Alfonso Carrillo, PhD student firstname.lastname@example.org
Alfonso joined the Sullivan lab in the Spring of 2021 after graduating from the University of Florida with a B.S. and a M.S. in Microbiology from the University of Florida. Previously, he studied gut microbiota interactions with human norovirus alongside Dr. Melissa K. Jones at the University of Florida. Currently, he is working on how to implement phage therapy into Pseudomonas aeruginosa infected burn wounds along with aiding in the creation of a high-throughput screening method to detect phage-host relationships.
Carlos Owusu-Ansah, PhD student email@example.com
Carlos joined the Sullivan Lab in the spring of 2022 after graduating from the College of Wooster with a B.A. in Math and Physics. He is interested in characterizing the sequence space of phage genomes and how it modulates phage-host interactions. At present, he pursues this by identifying cyanophages in metagenomic datasets and assessing their roles in marine ecosystems.
Dylan Cronin, PhD student firstname.lastname@example.org
Dylan Cronin attended Bowling Green State University with a dual major in Computer Science and Biology with a specialization in Marine and Aquatic Sciences, where Dylan first found his interest in aquatic microbial ecology. Currently, he is interested in applying ‘omics data to examine global ocean phage ecology as well as studying viruses and their impact on the Pacific coral reefs.
Marissa R. Gittrich, PhD student gittrich.1@osu.
Marissa joined the Sullivan lab in the Spring of 2019 after receiving a B.S. in Microbiology from Bowling Green State University. Previously she studied factors that contribute to Cyanobacteria blooms in Lake Erie. Currently she is studying the ecology of phage resistance in Pseudomonas aeruginosa and is characterizing Pseudomonas phages.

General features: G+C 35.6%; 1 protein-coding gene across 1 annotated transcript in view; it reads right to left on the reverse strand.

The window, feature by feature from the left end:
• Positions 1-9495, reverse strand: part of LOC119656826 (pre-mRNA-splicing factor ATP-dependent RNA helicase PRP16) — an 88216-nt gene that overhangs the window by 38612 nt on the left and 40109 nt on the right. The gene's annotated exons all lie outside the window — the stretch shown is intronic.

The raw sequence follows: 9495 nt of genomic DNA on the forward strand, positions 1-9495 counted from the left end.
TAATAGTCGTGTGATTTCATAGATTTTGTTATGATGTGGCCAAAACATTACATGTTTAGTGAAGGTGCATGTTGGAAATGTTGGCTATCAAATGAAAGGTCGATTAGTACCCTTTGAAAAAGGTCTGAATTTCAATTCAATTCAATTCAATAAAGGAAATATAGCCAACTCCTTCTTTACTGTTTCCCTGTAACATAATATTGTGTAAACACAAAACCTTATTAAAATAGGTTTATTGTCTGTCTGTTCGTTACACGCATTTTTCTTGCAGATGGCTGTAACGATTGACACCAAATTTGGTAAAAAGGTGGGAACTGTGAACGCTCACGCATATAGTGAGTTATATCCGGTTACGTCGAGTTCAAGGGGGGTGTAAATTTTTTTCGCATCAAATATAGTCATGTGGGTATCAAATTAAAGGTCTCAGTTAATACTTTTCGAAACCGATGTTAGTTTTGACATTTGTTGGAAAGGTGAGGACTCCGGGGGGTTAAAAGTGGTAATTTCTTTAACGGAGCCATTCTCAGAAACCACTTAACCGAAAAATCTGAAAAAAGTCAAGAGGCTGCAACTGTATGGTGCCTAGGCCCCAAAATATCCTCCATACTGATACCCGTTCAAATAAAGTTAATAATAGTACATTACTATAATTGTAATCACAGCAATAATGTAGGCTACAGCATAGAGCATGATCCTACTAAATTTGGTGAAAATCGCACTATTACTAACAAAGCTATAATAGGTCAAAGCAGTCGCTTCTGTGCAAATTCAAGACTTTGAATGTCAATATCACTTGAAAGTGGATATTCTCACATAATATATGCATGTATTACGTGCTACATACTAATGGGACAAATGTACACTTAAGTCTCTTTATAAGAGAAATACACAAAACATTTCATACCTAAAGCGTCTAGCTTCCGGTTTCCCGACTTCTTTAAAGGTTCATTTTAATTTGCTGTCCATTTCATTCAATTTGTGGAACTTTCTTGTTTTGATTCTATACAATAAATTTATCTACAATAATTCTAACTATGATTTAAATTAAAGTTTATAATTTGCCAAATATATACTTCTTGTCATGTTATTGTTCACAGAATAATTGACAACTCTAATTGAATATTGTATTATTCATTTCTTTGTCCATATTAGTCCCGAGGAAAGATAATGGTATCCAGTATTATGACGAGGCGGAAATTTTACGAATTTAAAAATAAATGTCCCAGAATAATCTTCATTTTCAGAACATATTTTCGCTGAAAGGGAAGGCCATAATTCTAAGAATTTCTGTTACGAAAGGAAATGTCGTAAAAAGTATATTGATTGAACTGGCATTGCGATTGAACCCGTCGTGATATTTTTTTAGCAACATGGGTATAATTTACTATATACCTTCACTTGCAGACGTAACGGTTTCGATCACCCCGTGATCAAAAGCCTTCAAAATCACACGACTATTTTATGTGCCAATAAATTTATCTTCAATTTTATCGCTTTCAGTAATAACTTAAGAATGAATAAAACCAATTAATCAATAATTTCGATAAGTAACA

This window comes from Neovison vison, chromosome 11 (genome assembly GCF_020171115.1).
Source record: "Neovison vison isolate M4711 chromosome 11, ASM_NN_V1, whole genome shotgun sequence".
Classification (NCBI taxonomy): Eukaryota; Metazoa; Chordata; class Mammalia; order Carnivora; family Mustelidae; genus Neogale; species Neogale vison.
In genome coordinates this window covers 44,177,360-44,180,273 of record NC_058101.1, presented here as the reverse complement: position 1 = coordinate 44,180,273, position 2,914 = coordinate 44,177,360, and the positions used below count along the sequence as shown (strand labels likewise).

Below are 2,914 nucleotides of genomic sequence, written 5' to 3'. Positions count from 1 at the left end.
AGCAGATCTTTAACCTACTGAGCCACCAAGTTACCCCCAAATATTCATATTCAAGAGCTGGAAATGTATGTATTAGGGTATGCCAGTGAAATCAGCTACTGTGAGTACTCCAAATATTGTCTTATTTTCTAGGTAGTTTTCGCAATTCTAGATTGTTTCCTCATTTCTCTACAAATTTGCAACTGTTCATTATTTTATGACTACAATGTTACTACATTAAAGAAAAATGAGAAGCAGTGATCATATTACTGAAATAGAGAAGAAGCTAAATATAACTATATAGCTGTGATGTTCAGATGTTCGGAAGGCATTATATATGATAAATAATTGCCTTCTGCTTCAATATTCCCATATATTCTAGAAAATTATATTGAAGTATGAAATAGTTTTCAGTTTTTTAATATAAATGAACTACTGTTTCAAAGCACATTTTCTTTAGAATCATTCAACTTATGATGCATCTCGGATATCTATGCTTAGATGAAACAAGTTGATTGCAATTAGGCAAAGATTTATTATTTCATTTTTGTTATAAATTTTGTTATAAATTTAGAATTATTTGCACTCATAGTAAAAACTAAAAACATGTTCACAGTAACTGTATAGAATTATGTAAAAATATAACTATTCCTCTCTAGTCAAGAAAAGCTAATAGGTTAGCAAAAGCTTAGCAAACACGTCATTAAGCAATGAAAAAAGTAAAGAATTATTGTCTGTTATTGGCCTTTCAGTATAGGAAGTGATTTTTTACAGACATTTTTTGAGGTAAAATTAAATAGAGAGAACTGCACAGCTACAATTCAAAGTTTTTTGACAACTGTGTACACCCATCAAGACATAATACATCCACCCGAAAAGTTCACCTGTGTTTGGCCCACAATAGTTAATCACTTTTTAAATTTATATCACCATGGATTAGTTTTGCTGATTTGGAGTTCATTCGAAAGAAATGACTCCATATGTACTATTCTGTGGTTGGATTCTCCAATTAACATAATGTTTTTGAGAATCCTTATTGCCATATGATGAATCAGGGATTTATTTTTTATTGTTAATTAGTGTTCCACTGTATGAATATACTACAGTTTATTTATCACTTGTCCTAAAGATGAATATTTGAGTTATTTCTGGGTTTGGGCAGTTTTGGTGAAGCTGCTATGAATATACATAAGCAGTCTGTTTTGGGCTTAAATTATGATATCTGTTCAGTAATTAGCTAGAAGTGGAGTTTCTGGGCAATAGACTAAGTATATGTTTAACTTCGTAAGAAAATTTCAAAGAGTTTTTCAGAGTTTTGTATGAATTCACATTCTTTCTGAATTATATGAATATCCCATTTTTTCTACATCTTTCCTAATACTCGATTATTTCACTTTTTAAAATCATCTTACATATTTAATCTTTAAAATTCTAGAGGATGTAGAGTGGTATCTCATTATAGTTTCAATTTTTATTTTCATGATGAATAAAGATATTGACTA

Emily Hageman, Masters student email@example.com
Emily joined the Sullivan in Summer 2021 after graduating from Bowling Green State University with a Bachelor of Science in Marine Biology and a minor in environmental science. Emily’s interests include environmental microbiology and developing new techniques to studying microorganisms.
Mohamed M. Mohamed, PhD student firstname.lastname@example.org
Mohamed is a biophysics student who joined the Sullivan Lab in Spring 2019. He received his undergraduate degree from the University of Science and Technology at Zewail City, Egypt in 2018, where he studied biomedical sciences, with a focus on computational biology and a minor in physics. He is currently interested in applying ensemble assembly approaches to study microbial and viral communities in different environmental samples.
Kimberley S. Ndlovu, PhD student email@example.com
Kim joined the Sullivan Lab in the Spring of 2021. She graduated from Missouri Valley College with a B.S in Biological Sciences and minors in Chemistry and Forensic Science. She is currently interested in studying the maternal (vaginal) & fetal (fecal) virome & microbiome and how specific taxa could increase low-birthweight and subsequent mortality of HIV-exposed uninfected infants. She is also interested in developing strategies for phage therapy in burn wounds and/or spinal cord injury-induced gut dysbiosis.